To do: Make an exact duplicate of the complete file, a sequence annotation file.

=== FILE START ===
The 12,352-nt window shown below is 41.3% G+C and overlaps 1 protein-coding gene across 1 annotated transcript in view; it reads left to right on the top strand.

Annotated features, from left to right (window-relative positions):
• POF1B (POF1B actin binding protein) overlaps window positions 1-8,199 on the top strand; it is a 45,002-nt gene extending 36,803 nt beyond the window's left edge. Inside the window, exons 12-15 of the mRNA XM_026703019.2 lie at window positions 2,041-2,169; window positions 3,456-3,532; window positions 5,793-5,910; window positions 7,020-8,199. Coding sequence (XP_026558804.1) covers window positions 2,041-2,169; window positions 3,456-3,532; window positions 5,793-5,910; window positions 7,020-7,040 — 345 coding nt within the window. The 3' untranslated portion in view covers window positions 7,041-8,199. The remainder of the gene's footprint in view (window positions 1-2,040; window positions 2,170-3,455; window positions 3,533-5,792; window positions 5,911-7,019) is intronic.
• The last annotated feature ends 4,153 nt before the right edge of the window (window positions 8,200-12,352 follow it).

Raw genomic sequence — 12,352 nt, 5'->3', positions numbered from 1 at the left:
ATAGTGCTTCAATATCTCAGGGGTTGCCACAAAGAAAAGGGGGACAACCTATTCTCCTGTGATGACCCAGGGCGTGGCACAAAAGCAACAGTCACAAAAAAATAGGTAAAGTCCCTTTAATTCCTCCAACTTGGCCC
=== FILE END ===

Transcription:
The 12,352-nt window shown below is 41.3% G+C and overlaps 1 protein-coding gene across 1 annotated transcript in view; it reads left to right on the top strand.

Annotated features, from left to right (window-relative positions):
• POF1B (POF1B actin binding protein) overlaps window positions 1-8,199 on the top strand; it is a 45,002-nt gene extending 36,803 nt beyond the window's left edge. Inside the window, exons 12-15 of the mRNA XM_026703019.2 lie at window positions 2,041-2,169; window positions 3,456-3,532; window positions 5,793-5,910; window positions 7,020-8,199. Coding sequence (XP_026558804.1) covers window positions 2,041-2,169; window positions 3,456-3,532; window positions 5,793-5,910; window positions 7,020-7,040 — 345 coding nt within the window. The 3' untranslated portion in view covers window positions 7,041-8,199. The remainder of the gene's footprint in view (window positions 1-2,040; window positions 2,170-3,455; window positions 3,533-5,792; window positions 5,911-7,019) is intronic.
• The last annotated feature ends 4,153 nt before the right edge of the window (window positions 8,200-12,352 follow it).

Raw genomic sequence — 12,352 nt, 5'->3', positions numbered from 1 at the left:
ATAGTGCTTCAATATCTCAGGGGTTGCCACAAAGAAAAGGGGGACAACCTATTCTCCTGTGATGACCCAGGGCGTGGCACAAAAGCAACAGTCACAAAAAAATAGGTAAAGTCCCTTTAATTCCTCCAACTTGGCCC